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On Film: being Iraqi in America

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Jameil Al-Oboudi remembers Baghdad as a lively place in the 1950s and 60s: before the Baath Party consolidated its power, actors would often come to his parents' house to rehearse for his father's university and Free Theater Group productions, and "any night you could go to the symphony or see a ballet or go to the parks....Rarely would you see a woman in veils." Now 51 and living in Hyde Park, Al-Oboudi has tapped into his memories of life in Iraq to produce his first feature, Yousif--a lyrical film that follows the daily life of a 60-something Iraqi torture survivor and painter in Chicago.

Al-Oboudi's parents met in 1948 as students at the Goodman Theatre School, at the time part of the School of the Art Institute. His father, an Iraqi here on a scholarship from King Faisal II, married his mother, an Irish Catholic from Park Ridge, a couple of years later, and Al-Oboudi was born in Evanston in 1952. The following year the family moved to Baghdad, where his father went on to become a well-known stage actor and director and found that city's Academy of Fine Arts.

Al-Oboudi got a degree from the Art Institute of Baghdad and returned to Chicago in 1974 to study art at his parents' alma mater. "The writing on the wall said there were some terrible times to come [in Iraq]," he says. Over the next decade his seven siblings followed him to the U.S., as did his parents.

Life in America took some getting used to. "I was slightly misinformed about the States," says Al-Oboudi, who's spent the past three decades working in factories and as a printer, textile designer, and slide-show artist. "I had thought there would be caring for the citizenry the way a socialistic society would. Here you're very much on your own. You may have a job and they cut you and you're gone and you fend for yourself."

Isolation is one of the themes he explores in Yousif. A Christian, the title character lives in Pilsen above an Iraqi Kurd who plays his music too loud, acts as mentor to a Cuban woman from the restaurant where he works, and writes letters to his wife and daughter in Iraq. The tale is told mostly through stunningly beautiful visuals with voice-overs--which made it easier for Al-Oboudi to work with his cast of novice actors, including his family, friends, and local refugees from the gulf war.

Yousif is cleaning his apartment when he finds the first of a series of yellowed letters from an Armenian immigrant and World War I veteran named Joseph, and the film flashes back to increasingly elaborate scenes in which Joseph's war story--he loses a leg, loses his girl, and becomes disillusioned with Uncle Sam--is told using dissolves from still photos. The film's overall message, says Al-Oboudi, is one of inclusion and tolerance--"how fragile love is, and how easily it could be lost in war."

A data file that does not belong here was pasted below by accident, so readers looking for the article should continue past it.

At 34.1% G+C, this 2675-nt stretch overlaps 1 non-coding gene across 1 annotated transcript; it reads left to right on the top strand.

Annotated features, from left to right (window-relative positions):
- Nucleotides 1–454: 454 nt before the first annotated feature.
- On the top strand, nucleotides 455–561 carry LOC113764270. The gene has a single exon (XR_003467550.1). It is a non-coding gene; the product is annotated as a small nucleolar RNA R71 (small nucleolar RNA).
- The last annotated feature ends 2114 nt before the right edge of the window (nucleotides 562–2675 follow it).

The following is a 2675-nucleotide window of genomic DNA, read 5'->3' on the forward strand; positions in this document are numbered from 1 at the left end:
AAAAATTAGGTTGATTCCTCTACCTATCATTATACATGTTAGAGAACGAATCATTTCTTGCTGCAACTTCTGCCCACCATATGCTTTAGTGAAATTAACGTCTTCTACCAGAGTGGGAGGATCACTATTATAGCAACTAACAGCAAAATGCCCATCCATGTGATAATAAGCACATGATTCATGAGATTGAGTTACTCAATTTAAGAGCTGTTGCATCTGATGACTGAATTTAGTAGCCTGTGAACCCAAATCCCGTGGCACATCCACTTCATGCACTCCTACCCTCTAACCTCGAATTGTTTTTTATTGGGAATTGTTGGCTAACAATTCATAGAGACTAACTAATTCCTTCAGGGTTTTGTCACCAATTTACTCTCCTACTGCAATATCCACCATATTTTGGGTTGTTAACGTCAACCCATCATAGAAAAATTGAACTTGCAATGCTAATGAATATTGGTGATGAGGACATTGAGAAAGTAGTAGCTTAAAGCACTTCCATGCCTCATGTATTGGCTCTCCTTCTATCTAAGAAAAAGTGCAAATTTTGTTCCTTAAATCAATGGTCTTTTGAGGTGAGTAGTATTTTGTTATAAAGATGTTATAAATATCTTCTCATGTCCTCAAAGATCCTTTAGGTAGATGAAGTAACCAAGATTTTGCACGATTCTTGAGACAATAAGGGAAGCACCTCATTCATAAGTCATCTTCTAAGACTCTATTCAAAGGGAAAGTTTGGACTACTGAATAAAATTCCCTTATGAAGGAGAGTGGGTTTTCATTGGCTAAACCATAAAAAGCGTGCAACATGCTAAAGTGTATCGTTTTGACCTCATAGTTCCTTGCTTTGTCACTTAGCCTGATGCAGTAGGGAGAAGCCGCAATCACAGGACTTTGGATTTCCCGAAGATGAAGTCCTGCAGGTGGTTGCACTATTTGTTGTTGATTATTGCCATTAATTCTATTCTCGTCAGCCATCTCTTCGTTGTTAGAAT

Exploring reincarnation, memory, and time, the film is also surprisingly funny--in one scene Al-Oboudi himself takes a turn as a self-important business owner trying to convince Yousif to give a talk at an Uptown refugee center. Al-Oboudi hasn't been back to Iraq since he left in '74; he says the film--the first by an Iraqi-American director--represents "all the ethnicity of Iraqis that are here in the States, but in a way where they are humane to each other. They express differences, but they are friends. It's restoring where Iraq was heading, toward a healthy statehood, before some ugly bunch took over."

He financed the project entirely from his savings; the bulk of the film was shot on digital video over three months in the fall and winter of 2001, and he started editing it on his computer a week before the U.S. invaded Iraq. When the war started, he briefly considered going overseas as an interpreter, but soon realized, in a nutshell, that he didn't want to. Instead he poured his energy into the film. "This is a protest, a quest for peace, to return to Iraqis a bit of their dignity," he says. "Dignity is lost when there is war.

"I look forward to seeing Americans for the first time saying, 'There's an Iraqi in the audience.' This opportunity isn't ordinarily given. I hope good results come from this."

Yousif will have its world premiere at 7:30 PM Saturday, November 29, as part of the Gene Siskel Film Center's "Arab Heritage Month" series; Al-Oboudi and members of the cast will be on hand. The theater is at 164 N. State, and tickets are $8; call 312-846-2800 or see www.siskelfilmcenter.org for more information.

Art accompanying story in printed newspaper (not available in this archive): photo/Paul L. Merideth.

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